that any one can attain unto life. Because we did not live, we are dead;
because He lived, we shall live also. We were dead to Him, when we lived
to ourselves; but, because He died in our behalf, He liveth both for Himself
and for us. For, because He liveth, we shall live also. For while we were
able of ourselves to attain unto death, it is not of ourselves also that
life can come into our possession.
4. "In that day," He says, "ye shall know that I am in my Father, and
ye in me, and I in you." In what day, but in that whereof He said, "Ye
shall live also"? For then will it be that we can see what we believe.
For even now is He in us, and we in Him: this we believe now, but then
shall we also know it; although what we know even now by faith, we shall
know then by actual vision. For as long as we are in the body, as it now
is, to wit, corruptible, and encumbering to the soul, we live at a distance
from the Lord; for we walk by faith, not by sight. Then accordingly it
will be by sight, for we shall see Him as He is. For if Christ were not
even now in us, the apostle would not say, "And if Christ be in you, the
body is dead indeed because of sin; but the spirit is life because of righteousness."
But that we are also in Him even then, He makes sufficiently clear, when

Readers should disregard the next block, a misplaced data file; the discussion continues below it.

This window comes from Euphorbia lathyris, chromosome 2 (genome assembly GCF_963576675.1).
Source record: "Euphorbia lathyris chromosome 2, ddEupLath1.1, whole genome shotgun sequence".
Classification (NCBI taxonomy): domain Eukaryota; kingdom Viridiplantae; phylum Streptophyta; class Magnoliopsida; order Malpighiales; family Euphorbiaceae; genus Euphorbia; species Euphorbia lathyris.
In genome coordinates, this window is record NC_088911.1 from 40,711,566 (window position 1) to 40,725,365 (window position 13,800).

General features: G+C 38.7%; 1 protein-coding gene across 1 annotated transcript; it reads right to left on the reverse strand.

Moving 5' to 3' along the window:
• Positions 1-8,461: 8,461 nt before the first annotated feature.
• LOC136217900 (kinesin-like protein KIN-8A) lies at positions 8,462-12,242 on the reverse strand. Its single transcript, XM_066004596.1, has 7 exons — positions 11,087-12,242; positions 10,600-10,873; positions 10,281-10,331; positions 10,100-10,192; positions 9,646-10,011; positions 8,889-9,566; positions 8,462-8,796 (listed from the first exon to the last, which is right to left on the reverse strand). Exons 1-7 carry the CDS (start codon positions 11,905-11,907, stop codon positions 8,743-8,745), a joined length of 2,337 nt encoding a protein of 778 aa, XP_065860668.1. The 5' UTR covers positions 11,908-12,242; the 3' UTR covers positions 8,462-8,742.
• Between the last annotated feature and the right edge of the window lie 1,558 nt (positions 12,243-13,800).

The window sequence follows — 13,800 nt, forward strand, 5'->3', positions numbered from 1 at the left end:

He says, "I am the vine, ye are the branches." Accordingly in that day,
when we shall be living the life, whereby death shall be swallowed up,
we shall know that He is in the Father, and we in Him, and He in us; for
then shall be completed that very state which is already in the present
begun by Him, that He should be in us, and we in Him.
5. "He that hath my commmandments," He adds, "and keepeth them, he it
is that loveth me." He that hath [them] in his memory, and keepeth them
in his life; who hath them orally, and keepeth them morally; who hath them
in the ear, and keepeth them in deed; or who hath them in deed, and keepeth
them by perseverance;-"he it is," He says, "that loveth me." By works is
love made manifest as no fruitless application of a name. "And he that
loveth me," He says, "shall be loved of my Father, and I will love him,
and will manifest myself to him." But what is this, "I will love"? Is it
as if He were then only to love, and loveth not at present? Surely not.
For how could the Father love us apart from the Son, or the Son apart from
the Father? Working as They do inseparably, how can They love apart? But
He said, "I will love him," in reference to that which follows, "and I
will manifest myself to him." "I will love, and will manifest;" that is,
I will love to the very extent of manifesting. For this has been the present
aim of His love, that we may believe, and keep hold of the commandment
of faith; but then His love will have this for its object, that we may
see, and get that very sight as the reward of our faith: for we also love
now, by believing in that which we shall see hereafter; but then shall
we love in the sight of that which now we believe.